Book Review: Skyward Inn – Aliya Whiteley

Book Review: Skyward Inn – Aliya Whiteley


Release Date: March 16th 2021
Publisher: Solaris
Pages: 336
Find it on: Goodreads. BookDepository. Waterstones.
Source: The publisher kindly sent me a copy of this book to review
Rating: 4.25/5 stars

Synopsis

This is a place where we can be alone, together.

Skyward Inn, on the moorlands of the Western Protectorate, is removed from modern technology and politics. Theirs is a quiet life – The Protectorate has stood apart from the coalition of world powers that has formed. Instead the inhabitants choose to live simply, many of them farming by day and drinking the local brew at night.

The co-owners of the inn are Jem and Isley. Jem, a veteran of the coalitions’ war on the perfect, peaceful planet of Qita, has a smile for everyone in the bar. Her partner Isley does his cooking in the kitchen and his brewing in the cellar. He’s Qitan, but it’s all right – the locals treat him like one of their own. They think they understand him, but it’s only Jem who knows his homeland well enough to recreate it in the stories she tells him at dawn.

Skyward Inn is Jamaica Inn by way of Ursula Le Guin, bringing the influences, too, of Angela Carter, Michel Faber and Jeff Vandermeer to create a fantastic story of love, belonging, and togetherness. Asking questions of ideas of the individual and the collective, of ownership and historical possession, and of the experience of being human, it is at once timeless and thoroughly of its time.

Review

Skyward Inn is the strange and beautiful story of Jem and Isley – the co-owners of an inn in the moorlands of the Western Protectorate. Their life is a quiet one, away from the modern advancements in technology and politics. We are similarly introduced to Fosse – Jem’s son who lives with his Uncle. All three characters are trying to find acceptance in this world and survive a world of aliens and travel between planets.

Skyward Inn is quite a quiet story. It has some absolutely stunning prose and it pulls you in with its beautiful words and the intricate world building. It’s not an overly big book and I found myself becoming completely lost in the story – I pretty much read the book in one sitting on a Sunday afternoon.

Whiteley has created some incredibly fascinating characters all of whom are searching for something. The story focuses on acceptance, community and the idea of belonging. It’s a cleverly executed tale and one that has definitely made me keen to read more from Aliya Whiteley. The relationships in this story were really interesting – particularly the strained relationship between Jem and her son Fosse.

Skyward Inn is a moving and thought provoking tale, completely unlike anything I’ve read before. It’s a clever story and one I can’t recommend highly enough.

Blog Tour: The Game Weavers – Rebecca Zahabi

Blog Tour: The Game Weavers – Rebecca Zahabi


Release Date:
October 25th 2020
Publisher: ZunTold Publishing
Pages: 336
Find it on: Goodreads. BookDepository. Waterstones.
Source: The publisher kindly sent me a copy of this book to review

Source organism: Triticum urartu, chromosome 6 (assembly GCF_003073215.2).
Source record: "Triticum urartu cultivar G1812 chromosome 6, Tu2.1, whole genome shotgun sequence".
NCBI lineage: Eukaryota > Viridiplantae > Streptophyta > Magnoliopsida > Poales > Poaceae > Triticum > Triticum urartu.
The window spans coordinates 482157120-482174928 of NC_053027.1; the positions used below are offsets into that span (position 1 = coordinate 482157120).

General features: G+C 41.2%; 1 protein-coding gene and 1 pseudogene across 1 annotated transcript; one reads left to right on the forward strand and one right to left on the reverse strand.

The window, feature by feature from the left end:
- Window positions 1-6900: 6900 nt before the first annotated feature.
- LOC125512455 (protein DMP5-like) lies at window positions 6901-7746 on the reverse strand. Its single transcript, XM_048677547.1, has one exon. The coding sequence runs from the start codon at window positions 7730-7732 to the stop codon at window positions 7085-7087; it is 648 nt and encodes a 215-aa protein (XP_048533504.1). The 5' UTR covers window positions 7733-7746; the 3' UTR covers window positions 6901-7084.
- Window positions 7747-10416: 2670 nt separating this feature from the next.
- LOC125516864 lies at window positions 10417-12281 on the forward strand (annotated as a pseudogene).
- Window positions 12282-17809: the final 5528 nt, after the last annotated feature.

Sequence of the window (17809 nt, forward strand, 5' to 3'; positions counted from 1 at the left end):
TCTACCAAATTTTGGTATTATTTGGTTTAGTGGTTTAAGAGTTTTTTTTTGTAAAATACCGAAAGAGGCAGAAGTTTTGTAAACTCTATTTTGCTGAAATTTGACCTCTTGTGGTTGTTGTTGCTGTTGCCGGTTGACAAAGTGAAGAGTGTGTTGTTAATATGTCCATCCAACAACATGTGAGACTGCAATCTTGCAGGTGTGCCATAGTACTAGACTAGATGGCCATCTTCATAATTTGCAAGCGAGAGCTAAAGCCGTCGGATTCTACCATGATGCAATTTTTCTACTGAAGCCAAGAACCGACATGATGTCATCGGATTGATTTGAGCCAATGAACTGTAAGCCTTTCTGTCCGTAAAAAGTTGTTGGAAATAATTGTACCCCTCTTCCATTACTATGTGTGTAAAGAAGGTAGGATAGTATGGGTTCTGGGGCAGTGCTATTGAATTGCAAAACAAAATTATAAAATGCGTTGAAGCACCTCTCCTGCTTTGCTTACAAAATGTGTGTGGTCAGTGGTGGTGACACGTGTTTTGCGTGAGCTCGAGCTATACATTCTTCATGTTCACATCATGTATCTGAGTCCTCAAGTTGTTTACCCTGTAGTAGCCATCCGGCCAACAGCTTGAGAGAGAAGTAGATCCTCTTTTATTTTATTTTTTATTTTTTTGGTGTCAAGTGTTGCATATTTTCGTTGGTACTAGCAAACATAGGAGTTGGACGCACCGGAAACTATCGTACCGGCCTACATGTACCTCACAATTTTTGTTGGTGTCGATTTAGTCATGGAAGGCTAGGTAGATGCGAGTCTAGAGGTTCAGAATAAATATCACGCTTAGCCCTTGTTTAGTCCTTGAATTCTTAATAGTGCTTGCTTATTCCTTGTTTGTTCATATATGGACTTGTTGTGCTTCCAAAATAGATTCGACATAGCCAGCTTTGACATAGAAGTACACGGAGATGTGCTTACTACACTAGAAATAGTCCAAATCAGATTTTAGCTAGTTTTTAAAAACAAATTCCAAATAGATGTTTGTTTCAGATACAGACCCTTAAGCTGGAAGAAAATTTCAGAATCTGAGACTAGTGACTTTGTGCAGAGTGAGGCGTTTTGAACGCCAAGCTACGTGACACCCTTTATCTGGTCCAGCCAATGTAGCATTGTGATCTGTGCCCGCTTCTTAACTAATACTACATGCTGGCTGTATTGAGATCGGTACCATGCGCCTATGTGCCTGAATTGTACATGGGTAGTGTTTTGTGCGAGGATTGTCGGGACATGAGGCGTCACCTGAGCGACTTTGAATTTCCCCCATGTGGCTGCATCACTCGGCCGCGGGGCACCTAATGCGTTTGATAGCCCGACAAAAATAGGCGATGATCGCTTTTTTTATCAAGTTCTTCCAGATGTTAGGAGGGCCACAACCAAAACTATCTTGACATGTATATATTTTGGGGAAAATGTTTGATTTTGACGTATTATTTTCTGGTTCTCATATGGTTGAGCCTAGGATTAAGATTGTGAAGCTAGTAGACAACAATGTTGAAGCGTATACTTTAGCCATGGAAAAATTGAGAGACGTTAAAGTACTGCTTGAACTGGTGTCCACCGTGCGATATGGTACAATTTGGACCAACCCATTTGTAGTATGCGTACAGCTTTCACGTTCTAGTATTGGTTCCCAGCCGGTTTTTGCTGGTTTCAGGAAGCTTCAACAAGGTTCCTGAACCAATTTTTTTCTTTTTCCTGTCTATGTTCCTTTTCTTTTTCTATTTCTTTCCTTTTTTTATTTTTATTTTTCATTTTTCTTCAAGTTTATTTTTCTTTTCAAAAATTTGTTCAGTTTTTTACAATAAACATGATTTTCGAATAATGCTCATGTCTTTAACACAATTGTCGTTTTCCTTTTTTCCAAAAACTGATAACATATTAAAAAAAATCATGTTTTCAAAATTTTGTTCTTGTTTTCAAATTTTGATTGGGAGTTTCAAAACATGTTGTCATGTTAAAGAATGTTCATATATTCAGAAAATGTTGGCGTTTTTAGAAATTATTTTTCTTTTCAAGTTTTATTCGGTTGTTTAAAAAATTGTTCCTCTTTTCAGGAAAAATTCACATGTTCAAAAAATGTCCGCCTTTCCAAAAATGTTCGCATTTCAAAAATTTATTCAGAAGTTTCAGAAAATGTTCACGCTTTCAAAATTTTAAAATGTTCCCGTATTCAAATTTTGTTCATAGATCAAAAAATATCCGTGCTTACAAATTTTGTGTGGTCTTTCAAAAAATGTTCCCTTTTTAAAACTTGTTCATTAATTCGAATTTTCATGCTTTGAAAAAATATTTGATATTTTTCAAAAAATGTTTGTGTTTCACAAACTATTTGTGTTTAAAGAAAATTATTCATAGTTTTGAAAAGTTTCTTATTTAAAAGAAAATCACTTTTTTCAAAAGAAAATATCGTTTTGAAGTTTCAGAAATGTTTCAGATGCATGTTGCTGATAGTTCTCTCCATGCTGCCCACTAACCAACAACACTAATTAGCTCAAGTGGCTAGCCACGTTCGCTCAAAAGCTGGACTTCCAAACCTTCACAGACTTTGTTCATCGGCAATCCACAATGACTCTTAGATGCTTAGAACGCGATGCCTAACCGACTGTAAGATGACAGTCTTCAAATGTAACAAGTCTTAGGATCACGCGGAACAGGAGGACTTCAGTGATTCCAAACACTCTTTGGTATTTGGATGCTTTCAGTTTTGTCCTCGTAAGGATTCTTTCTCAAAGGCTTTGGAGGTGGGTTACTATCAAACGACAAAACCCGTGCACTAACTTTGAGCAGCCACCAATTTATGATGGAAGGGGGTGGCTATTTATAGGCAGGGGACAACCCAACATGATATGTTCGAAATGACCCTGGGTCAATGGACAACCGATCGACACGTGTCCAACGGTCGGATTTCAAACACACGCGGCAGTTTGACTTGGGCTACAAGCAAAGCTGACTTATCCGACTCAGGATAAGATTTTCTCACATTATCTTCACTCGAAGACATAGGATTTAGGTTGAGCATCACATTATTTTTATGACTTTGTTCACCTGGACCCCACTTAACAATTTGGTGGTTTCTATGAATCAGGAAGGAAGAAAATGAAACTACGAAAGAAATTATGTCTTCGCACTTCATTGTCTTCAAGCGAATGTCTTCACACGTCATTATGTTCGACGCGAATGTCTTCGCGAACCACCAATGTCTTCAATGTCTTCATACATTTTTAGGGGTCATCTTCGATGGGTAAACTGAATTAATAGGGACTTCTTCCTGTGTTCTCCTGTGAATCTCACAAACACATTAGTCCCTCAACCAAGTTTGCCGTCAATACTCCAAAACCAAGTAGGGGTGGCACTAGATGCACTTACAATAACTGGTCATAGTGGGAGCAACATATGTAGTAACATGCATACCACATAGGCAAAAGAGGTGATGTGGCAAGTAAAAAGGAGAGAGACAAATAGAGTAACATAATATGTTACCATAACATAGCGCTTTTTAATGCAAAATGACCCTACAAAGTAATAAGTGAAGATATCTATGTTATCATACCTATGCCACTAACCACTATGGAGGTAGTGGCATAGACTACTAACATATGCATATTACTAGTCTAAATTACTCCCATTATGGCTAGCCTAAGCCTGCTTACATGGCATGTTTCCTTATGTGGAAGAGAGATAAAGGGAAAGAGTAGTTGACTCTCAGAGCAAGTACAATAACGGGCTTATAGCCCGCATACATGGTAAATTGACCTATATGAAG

Rating: 4/5 stars

Synopsis

Seo is Twine’s youth champion.

We are in a darker Britain and the national sport is not football but Twine, a game where weavers craft creatures from their fingertips to wage battle against others in vast arenas, watched by thousands.

But we are living in intolerant times and Seo harbours a secret. When he is outed as gay by the media, Seo cannot use his magic to save him.

With the help of his brother Minjun and Jack, the man he can’t quite decide if he loves or not, Seo has to fight to get his life back on track whilst facing the biggest match of his career.

A fantastical yet hauntingly contemporary debut novel from Rebecca Zahabi.

Review

The Game Weavers is the absolutely fascinating debut novel from Rebecca Zahabi. The story follows Seo, a young man who is a champion at Britain’s national sport Twine – a game in which the player must create creatures that battle each other in huge arenas. Despite the futuristic game society has become even more intolerant and when the media outs Seo as gay, he has to fight to get his life back on track as well as continue to compete in the legendary game.

Zahabi has created a really fresh and unique premise, and I found this story to be incredibly gripping. I absolutely loved the idea of Twine, a fighting game similar to the idea of Pokemon in which creatures must battle each other. The story was well paced and I enjoyed learning about the game and the world that Zahabi has brought to life. I really enjoyed her writing style and it was so easy to sink into this brilliant debut novel.

The Game Weavers features a diverse cast of characters and I really liked Seo as a main protagonist. I was really rooting for him and it was interesting seeing him attempt to get his life back to normal, figure out his feeling for Jack as well as play in the game. All the characters were well created and I also really liked the sibling relationship between Seo and Minjun.

The story focuses on homophobia and as such there are some trigger warnings for this. I thought the subject was well handled and the idea of being true to yourself really shined through in the story. The Game Weavers is a well crafted novel with a unique and engaging premise. This is a very impressive debut and I’m excited to see what Rebecca Zahabi writes next.